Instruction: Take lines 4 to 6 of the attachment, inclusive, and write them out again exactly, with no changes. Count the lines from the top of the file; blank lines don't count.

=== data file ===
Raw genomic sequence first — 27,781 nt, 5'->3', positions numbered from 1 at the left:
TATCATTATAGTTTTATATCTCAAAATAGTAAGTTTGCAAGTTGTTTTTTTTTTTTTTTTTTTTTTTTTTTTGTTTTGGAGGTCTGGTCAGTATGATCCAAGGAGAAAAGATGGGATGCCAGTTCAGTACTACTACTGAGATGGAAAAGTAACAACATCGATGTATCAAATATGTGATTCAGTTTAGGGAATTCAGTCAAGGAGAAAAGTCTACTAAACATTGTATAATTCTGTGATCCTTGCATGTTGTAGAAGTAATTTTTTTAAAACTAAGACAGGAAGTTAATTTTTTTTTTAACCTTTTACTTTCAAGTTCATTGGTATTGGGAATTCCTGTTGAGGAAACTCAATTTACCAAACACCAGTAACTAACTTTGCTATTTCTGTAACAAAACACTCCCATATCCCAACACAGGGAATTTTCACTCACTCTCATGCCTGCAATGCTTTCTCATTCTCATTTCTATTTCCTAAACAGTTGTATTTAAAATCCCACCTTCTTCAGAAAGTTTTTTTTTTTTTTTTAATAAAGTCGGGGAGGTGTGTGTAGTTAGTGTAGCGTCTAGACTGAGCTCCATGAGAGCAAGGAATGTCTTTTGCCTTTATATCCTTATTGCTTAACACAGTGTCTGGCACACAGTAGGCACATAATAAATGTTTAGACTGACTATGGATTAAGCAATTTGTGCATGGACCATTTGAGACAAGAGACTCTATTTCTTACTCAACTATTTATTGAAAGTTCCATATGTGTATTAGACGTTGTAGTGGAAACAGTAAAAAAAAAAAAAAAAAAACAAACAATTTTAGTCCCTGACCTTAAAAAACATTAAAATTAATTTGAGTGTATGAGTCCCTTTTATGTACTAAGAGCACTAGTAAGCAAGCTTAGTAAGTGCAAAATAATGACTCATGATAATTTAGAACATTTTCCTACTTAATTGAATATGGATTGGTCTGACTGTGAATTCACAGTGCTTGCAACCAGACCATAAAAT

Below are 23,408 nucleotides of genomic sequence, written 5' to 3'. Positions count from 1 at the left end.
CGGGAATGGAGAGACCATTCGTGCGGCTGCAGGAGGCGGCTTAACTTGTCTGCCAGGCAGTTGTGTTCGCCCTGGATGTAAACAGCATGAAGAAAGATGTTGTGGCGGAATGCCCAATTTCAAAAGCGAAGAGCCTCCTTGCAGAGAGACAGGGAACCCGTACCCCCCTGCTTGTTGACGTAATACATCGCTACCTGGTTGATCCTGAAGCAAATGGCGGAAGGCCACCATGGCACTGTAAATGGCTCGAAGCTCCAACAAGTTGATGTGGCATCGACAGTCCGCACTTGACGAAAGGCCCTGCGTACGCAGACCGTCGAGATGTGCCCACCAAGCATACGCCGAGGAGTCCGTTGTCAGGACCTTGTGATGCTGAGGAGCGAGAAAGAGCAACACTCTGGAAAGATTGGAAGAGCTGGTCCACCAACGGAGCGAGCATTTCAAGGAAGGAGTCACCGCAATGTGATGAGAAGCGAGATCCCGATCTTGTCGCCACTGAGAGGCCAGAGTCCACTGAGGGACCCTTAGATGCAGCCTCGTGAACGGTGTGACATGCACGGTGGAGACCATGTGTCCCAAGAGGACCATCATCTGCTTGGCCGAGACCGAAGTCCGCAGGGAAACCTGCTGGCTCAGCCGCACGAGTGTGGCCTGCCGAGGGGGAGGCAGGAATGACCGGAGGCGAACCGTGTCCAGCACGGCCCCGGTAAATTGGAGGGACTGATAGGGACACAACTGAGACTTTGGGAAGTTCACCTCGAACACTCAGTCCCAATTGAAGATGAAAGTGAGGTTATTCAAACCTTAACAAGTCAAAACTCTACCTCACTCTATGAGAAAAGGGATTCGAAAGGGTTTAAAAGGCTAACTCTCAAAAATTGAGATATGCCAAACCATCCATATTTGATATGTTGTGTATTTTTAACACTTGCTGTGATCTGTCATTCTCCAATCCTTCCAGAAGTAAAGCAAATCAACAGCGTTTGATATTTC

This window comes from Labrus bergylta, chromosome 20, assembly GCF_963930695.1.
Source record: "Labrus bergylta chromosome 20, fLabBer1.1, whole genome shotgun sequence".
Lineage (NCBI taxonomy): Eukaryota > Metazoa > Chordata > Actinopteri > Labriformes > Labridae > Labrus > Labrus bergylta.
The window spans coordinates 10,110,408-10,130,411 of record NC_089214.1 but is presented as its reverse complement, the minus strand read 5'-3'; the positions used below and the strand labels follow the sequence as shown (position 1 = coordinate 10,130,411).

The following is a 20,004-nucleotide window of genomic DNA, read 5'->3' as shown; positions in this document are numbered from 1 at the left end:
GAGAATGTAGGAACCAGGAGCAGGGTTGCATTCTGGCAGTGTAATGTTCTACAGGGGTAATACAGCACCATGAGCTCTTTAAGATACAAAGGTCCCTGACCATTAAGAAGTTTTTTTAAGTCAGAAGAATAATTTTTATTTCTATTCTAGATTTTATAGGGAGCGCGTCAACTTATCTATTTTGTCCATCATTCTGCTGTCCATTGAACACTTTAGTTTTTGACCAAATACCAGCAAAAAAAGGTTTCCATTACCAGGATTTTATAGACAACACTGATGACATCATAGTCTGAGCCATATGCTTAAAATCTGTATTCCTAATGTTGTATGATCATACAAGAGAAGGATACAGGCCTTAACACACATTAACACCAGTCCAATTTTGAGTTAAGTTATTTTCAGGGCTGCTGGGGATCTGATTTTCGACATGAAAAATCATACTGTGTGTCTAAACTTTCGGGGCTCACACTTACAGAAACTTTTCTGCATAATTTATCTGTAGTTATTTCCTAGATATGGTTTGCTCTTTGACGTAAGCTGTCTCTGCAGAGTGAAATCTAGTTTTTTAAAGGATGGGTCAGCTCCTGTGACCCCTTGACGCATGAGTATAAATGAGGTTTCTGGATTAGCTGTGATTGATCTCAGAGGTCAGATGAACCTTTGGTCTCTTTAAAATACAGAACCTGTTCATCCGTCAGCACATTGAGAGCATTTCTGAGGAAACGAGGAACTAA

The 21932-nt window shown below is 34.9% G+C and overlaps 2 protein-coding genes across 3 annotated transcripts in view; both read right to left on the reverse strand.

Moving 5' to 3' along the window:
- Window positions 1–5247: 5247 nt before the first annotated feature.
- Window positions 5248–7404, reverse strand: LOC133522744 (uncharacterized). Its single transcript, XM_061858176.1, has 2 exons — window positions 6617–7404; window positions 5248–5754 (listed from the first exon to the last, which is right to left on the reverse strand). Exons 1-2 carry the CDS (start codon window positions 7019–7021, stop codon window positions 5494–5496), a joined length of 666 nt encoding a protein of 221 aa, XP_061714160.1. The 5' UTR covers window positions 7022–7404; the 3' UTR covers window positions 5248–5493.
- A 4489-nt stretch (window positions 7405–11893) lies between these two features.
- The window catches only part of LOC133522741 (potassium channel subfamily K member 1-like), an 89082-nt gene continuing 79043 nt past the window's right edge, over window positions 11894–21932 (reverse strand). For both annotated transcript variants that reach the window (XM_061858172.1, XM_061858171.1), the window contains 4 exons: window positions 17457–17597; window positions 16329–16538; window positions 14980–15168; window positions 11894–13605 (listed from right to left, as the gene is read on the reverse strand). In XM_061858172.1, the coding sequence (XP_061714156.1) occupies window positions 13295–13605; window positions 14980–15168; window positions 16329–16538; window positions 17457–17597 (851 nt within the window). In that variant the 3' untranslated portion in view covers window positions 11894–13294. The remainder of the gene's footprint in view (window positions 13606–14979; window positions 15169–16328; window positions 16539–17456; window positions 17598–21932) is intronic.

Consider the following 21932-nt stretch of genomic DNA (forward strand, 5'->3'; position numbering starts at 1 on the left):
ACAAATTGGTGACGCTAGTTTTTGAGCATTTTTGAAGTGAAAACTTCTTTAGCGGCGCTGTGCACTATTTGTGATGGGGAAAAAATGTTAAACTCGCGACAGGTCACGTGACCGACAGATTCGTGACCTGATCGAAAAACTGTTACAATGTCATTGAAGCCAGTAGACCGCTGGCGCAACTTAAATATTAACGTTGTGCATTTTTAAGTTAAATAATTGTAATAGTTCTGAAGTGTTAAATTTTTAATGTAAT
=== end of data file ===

CGGGAATGGAGAGACCATTCGTGCGGCTGCAGGAGGCGGCTTAACTTGTCTGCCAGGCAGTTGTGTTCGCCCTGGATGTAAACAGCATGAAGAAAGATGTTGTGGCGGAATGCCCAATTTCAAAAGCGAAGAGCCTCCTTGCAGAGAGACAGGGAACCCGTACCCCCCTGCTTGTTGACGTAATACATCGCTACCTGGTTGATCCTGAAGCAAATGGCGGAAGGCCACCATGGCACTGTAAATGGCTCGAAGCTCCAACAAGTTGATGTGGCATCGACAGTCCGCACTTGACGAAAGGCCCTGCGTACGCAGACCGTCGAGATGTGCCCACCAAGCATACGCCGAGGAGTCCGTTGTCAGGACCTTGTGATGCTGAGGAGCGAGAAAGAGCAACACTCTGGAAAGATTGGAAGAGCTGGTCCACCAACGGAGCGAGCATTTCAAGGAAGGAGTCACCGCAATGTGATGAGAAGCGAGATCCCGATCTTGTCGCCACTGAGAGGCCAGAGTCCACTGAGGGACCCTTAGATGCAGCCTCGTGAACGGTGTGACATGCACGGTGGAGACCATGTGTCCCAAGAGGACCATCATCTGCTTGGCCGAGACCGAAGTCCGCAGGGAAACCTGCTGGCTCAGCCGCACGAGTGTGGCCTGCCGAGGGGGAGGCAGGAATGACCGGAGGCGAACCGTGTCCAGCACGGCCCCGGTAAATTGGAGGGACTGATAGGGACACAACTGAGACTTTGGGAAGTTCACCTCGAACACTCAGTCCCAATTGAAGATGAAAGTGAGGTTATTCAAACCTTAACAAGTCAAAACTCTACCTCACTCTATGAGAAAAGGGATTCGAAAGGGTTTAAAAGGCTAACTCTCAAAAATTGAGATATGCCAAACCATCCATATTTGATATGTTGTGTATTTTTAACACTTGCTGTGATCTGTCATTCTCCAATCCTTCCAGAAGTAAAGCAAATCAACAGCGTTTGATATTTC

This window comes from Labrus bergylta, chromosome 20, assembly GCF_963930695.1.
Source record: "Labrus bergylta chromosome 20, fLabBer1.1, whole genome shotgun sequence".